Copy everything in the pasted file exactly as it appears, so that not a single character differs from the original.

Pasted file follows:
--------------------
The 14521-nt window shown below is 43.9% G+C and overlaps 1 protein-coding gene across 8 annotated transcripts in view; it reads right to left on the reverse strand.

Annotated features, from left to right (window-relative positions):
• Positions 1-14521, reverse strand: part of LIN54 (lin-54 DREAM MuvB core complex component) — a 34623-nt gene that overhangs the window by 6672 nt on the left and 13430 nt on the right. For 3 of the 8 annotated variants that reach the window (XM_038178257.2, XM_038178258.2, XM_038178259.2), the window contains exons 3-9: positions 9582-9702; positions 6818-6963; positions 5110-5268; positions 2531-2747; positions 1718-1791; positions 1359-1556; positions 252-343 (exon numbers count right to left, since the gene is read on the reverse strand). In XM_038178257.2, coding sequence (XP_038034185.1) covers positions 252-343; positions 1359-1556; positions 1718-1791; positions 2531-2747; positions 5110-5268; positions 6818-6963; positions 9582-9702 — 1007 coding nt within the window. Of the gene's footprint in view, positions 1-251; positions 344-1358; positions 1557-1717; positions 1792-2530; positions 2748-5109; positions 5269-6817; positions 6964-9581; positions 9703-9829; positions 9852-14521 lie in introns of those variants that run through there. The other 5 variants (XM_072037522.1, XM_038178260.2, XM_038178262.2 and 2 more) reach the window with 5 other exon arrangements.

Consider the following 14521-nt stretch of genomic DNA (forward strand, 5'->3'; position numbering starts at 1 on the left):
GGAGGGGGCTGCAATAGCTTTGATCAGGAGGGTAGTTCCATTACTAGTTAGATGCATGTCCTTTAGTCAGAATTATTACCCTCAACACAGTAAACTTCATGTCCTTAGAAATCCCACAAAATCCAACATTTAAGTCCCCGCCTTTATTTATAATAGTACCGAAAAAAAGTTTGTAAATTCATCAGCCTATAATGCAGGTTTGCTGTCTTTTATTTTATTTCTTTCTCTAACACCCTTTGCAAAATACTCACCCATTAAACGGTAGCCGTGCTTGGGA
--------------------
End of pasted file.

The 14521-nt window shown below is 43.9% G+C and overlaps 1 protein-coding gene across 8 annotated transcripts in view; it reads right to left on the reverse strand.

Annotated features, from left to right (window-relative positions):
• Positions 1-14521, reverse strand: part of LIN54 (lin-54 DREAM MuvB core complex component) — a 34623-nt gene that overhangs the window by 6672 nt on the left and 13430 nt on the right. For 3 of the 8 annotated variants that reach the window (XM_038178257.2, XM_038178258.2, XM_038178259.2), the window contains exons 3-9: positions 9582-9702; positions 6818-6963; positions 5110-5268; positions 2531-2747; positions 1718-1791; positions 1359-1556; positions 252-343 (exon numbers count right to left, since the gene is read on the reverse strand). In XM_038178257.2, coding sequence (XP_038034185.1) covers positions 252-343; positions 1359-1556; positions 1718-1791; positions 2531-2747; positions 5110-5268; positions 6818-6963; positions 9582-9702 — 1007 coding nt within the window. Of the gene's footprint in view, positions 1-251; positions 344-1358; positions 1557-1717; positions 1792-2530; positions 2748-5109; positions 5269-6817; positions 6964-9581; positions 9703-9829; positions 9852-14521 lie in introns of those variants that run through there. The other 5 variants (XM_072037522.1, XM_038178260.2, XM_038178262.2 and 2 more) reach the window with 5 other exon arrangements.

Consider the following 14521-nt stretch of genomic DNA (forward strand, 5'->3'; position numbering starts at 1 on the left):
GGAGGGGGCTGCAATAGCTTTGATCAGGAGGGTAGTTCCATTACTAGTTAGATGCATGTCCTTTAGTCAGAATTATTACCCTCAACACAGTAAACTTCATGTCCTTAGAAATCCCACAAAATCCAACATTTAAGTCCCCGCCTTTATTTATAATAGTACCGAAAAAAAGTTTGTAAATTCATCAGCCTATAATGCAGGTTTGCTGTCTTTTATTTTATTTCTTTCTCTAACACCCTTTGCAAAATACTCACCCATTAAACGGTAGCCGTGCTTGGGA